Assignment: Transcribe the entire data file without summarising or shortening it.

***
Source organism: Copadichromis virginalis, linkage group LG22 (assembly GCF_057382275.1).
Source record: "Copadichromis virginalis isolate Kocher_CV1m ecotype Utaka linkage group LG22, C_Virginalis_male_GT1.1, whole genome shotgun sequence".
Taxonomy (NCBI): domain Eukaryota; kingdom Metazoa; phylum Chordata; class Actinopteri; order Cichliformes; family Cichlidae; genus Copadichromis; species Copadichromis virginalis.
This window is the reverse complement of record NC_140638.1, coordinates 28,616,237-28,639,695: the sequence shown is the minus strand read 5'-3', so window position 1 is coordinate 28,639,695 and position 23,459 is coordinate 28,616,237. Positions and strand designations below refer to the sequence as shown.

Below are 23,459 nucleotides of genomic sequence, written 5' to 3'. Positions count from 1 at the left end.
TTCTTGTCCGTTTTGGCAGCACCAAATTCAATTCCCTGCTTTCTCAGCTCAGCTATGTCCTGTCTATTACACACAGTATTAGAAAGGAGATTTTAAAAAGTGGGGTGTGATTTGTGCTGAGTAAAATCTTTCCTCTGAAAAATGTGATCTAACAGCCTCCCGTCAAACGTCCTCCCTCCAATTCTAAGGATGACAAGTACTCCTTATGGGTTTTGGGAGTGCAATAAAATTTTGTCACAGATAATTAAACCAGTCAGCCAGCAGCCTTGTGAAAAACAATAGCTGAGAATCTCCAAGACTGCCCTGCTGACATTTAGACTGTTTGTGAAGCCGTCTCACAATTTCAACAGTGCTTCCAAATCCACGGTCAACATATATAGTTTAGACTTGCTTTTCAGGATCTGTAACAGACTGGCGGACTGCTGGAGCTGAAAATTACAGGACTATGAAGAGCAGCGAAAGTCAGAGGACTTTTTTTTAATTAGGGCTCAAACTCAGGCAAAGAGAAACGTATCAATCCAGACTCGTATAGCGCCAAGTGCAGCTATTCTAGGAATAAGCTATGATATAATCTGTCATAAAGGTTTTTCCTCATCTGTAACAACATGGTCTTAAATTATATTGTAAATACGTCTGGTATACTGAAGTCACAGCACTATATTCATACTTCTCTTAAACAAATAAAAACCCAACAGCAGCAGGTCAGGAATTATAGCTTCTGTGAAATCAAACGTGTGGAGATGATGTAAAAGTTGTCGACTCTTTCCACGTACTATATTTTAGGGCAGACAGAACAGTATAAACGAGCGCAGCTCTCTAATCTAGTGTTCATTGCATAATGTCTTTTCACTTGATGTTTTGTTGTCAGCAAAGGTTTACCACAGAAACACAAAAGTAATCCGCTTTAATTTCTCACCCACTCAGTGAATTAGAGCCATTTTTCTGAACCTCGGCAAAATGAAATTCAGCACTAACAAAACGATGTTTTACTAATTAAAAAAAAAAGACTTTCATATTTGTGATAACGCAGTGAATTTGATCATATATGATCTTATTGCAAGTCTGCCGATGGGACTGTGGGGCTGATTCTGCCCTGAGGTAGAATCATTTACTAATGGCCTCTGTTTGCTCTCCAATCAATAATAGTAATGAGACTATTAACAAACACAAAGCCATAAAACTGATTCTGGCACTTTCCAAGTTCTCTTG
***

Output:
Source organism: Copadichromis virginalis, linkage group LG22 (assembly GCF_057382275.1).
Source record: "Copadichromis virginalis isolate Kocher_CV1m ecotype Utaka linkage group LG22, C_Virginalis_male_GT1.1, whole genome shotgun sequence".
Taxonomy (NCBI): domain Eukaryota; kingdom Metazoa; phylum Chordata; class Actinopteri; order Cichliformes; family Cichlidae; genus Copadichromis; species Copadichromis virginalis.
This window is the reverse complement of record NC_140638.1, coordinates 28,616,237-28,639,695: the sequence shown is the minus strand read 5'-3', so window position 1 is coordinate 28,639,695 and position 23,459 is coordinate 28,616,237. Positions and strand designations below refer to the sequence as shown.

Below are 23,459 nucleotides of genomic sequence, written 5' to 3'. Positions count from 1 at the left end.
TTCTTGTCCGTTTTGGCAGCACCAAATTCAATTCCCTGCTTTCTCAGCTCAGCTATGTCCTGTCTATTACACACAGTATTAGAAAGGAGATTTTAAAAAGTGGGGTGTGATTTGTGCTGAGTAAAATCTTTCCTCTGAAAAATGTGATCTAACAGCCTCCCGTCAAACGTCCTCCCTCCAATTCTAAGGATGACAAGTACTCCTTATGGGTTTTGGGAGTGCAATAAAATTTTGTCACAGATAATTAAACCAGTCAGCCAGCAGCCTTGTGAAAAACAATAGCTGAGAATCTCCAAGACTGCCCTGCTGACATTTAGACTGTTTGTGAAGCCGTCTCACAATTTCAACAGTGCTTCCAAATCCACGGTCAACATATATAGTTTAGACTTGCTTTTCAGGATCTGTAACAGACTGGCGGACTGCTGGAGCTGAAAATTACAGGACTATGAAGAGCAGCGAAAGTCAGAGGACTTTTTTTTAATTAGGGCTCAAACTCAGGCAAAGAGAAACGTATCAATCCAGACTCGTATAGCGCCAAGTGCAGCTATTCTAGGAATAAGCTATGATATAATCTGTCATAAAGGTTTTTCCTCATCTGTAACAACATGGTCTTAAATTATATTGTAAATACGTCTGGTATACTGAAGTCACAGCACTATATTCATACTTCTCTTAAACAAATAAAAACCCAACAGCAGCAGGTCAGGAATTATAGCTTCTGTGAAATCAAACGTGTGGAGATGATGTAAAAGTTGTCGACTCTTTCCACGTACTATATTTTAGGGCAGACAGAACAGTATAAACGAGCGCAGCTCTCTAATCTAGTGTTCATTGCATAATGTCTTTTCACTTGATGTTTTGTTGTCAGCAAAGGTTTACCACAGAAACACAAAAGTAATCCGCTTTAATTTCTCACCCACTCAGTGAATTAGAGCCATTTTTCTGAACCTCGGCAAAATGAAATTCAGCACTAACAAAACGATGTTTTACTAATTAAAAAAAAAAGACTTTCATATTTGTGATAACGCAGTGAATTTGATCATATATGATCTTATTGCAAGTCTGCCGATGGGACTGTGGGGCTGATTCTGCCCTGAGGTAGAATCATTTACTAATGGCCTCTGTTTGCTCTCCAATCAATAATAGTAATGAGACTATTAACAAACACAAAGCCATAAAACTGATTCTGGCACTTTCCAAGTTCTCTTG